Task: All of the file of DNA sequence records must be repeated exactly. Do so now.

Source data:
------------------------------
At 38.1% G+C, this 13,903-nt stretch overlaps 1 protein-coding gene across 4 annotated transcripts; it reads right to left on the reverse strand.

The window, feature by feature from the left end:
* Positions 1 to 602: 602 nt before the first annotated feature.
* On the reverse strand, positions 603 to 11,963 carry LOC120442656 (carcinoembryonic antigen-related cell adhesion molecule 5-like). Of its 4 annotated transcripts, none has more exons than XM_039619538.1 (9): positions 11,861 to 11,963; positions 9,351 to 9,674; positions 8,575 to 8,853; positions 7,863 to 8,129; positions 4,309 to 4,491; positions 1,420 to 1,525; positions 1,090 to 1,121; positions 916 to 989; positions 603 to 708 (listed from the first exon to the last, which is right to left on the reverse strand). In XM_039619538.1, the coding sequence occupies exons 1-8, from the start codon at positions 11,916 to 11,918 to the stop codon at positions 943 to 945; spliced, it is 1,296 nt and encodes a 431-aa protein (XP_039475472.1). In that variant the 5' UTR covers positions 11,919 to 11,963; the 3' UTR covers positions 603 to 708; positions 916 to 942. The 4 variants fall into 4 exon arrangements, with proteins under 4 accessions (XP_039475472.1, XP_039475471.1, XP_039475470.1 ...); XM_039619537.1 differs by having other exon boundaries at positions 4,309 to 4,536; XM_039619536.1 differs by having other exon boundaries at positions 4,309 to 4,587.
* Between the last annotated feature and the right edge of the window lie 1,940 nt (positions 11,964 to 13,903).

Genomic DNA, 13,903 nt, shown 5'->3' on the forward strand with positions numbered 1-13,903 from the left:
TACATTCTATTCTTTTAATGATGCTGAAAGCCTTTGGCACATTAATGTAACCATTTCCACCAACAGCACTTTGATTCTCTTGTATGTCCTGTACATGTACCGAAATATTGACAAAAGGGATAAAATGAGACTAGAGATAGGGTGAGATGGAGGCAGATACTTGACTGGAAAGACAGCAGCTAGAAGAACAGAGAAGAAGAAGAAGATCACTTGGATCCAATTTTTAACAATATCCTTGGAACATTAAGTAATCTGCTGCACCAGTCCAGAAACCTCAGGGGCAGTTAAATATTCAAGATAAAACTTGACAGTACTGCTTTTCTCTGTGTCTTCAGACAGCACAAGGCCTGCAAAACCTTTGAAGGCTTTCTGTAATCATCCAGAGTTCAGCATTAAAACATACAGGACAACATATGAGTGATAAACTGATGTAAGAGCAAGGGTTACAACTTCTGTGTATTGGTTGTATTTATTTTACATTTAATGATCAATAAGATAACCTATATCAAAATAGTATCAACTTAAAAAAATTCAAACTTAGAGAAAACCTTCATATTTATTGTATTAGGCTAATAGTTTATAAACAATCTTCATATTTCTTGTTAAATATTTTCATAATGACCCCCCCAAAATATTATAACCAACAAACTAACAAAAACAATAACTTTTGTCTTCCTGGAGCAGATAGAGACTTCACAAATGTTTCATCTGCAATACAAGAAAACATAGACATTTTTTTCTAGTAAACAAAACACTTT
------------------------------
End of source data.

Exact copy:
At 38.1% G+C, this 13,903-nt stretch overlaps 1 protein-coding gene across 4 annotated transcripts; it reads right to left on the reverse strand.

The window, feature by feature from the left end:
* Positions 1 to 602: 602 nt before the first annotated feature.
* On the reverse strand, positions 603 to 11,963 carry LOC120442656 (carcinoembryonic antigen-related cell adhesion molecule 5-like). Of its 4 annotated transcripts, none has more exons than XM_039619538.1 (9): positions 11,861 to 11,963; positions 9,351 to 9,674; positions 8,575 to 8,853; positions 7,863 to 8,129; positions 4,309 to 4,491; positions 1,420 to 1,525; positions 1,090 to 1,121; positions 916 to 989; positions 603 to 708 (listed from the first exon to the last, which is right to left on the reverse strand). In XM_039619538.1, the coding sequence occupies exons 1-8, from the start codon at positions 11,916 to 11,918 to the stop codon at positions 943 to 945; spliced, it is 1,296 nt and encodes a 431-aa protein (XP_039475472.1). In that variant the 5' UTR covers positions 11,919 to 11,963; the 3' UTR covers positions 603 to 708; positions 916 to 942. The 4 variants fall into 4 exon arrangements, with proteins under 4 accessions (XP_039475472.1, XP_039475471.1, XP_039475470.1 ...); XM_039619537.1 differs by having other exon boundaries at positions 4,309 to 4,536; XM_039619536.1 differs by having other exon boundaries at positions 4,309 to 4,587.
* Between the last annotated feature and the right edge of the window lie 1,940 nt (positions 11,964 to 13,903).

Genomic DNA, 13,903 nt, shown 5'->3' on the forward strand with positions numbered 1-13,903 from the left:
TACATTCTATTCTTTTAATGATGCTGAAAGCCTTTGGCACATTAATGTAACCATTTCCACCAACAGCACTTTGATTCTCTTGTATGTCCTGTACATGTACCGAAATATTGACAAAAGGGATAAAATGAGACTAGAGATAGGGTGAGATGGAGGCAGATACTTGACTGGAAAGACAGCAGCTAGAAGAACAGAGAAGAAGAAGAAGATCACTTGGATCCAATTTTTAACAATATCCTTGGAACATTAAGTAATCTGCTGCACCAGTCCAGAAACCTCAGGGGCAGTTAAATATTCAAGATAAAACTTGACAGTACTGCTTTTCTCTGTGTCTTCAGACAGCACAAGGCCTGCAAAACCTTTGAAGGCTTTCTGTAATCATCCAGAGTTCAGCATTAAAACATACAGGACAACATATGAGTGATAAACTGATGTAAGAGCAAGGGTTACAACTTCTGTGTATTGGTTGTATTTATTTTACATTTAATGATCAATAAGATAACCTATATCAAAATAGTATCAACTTAAAAAAATTCAAACTTAGAGAAAACCTTCATATTTATTGTATTAGGCTAATAGTTTATAAACAATCTTCATATTTCTTGTTAAATATTTTCATAATGACCCCCCCAAAATATTATAACCAACAAACTAACAAAAACAATAACTTTTGTCTTCCTGGAGCAGATAGAGACTTCACAAATGTTTCATCTGCAATACAAGAAAACATAGACATTTTTTTCTAGTAAACAAAACACTTT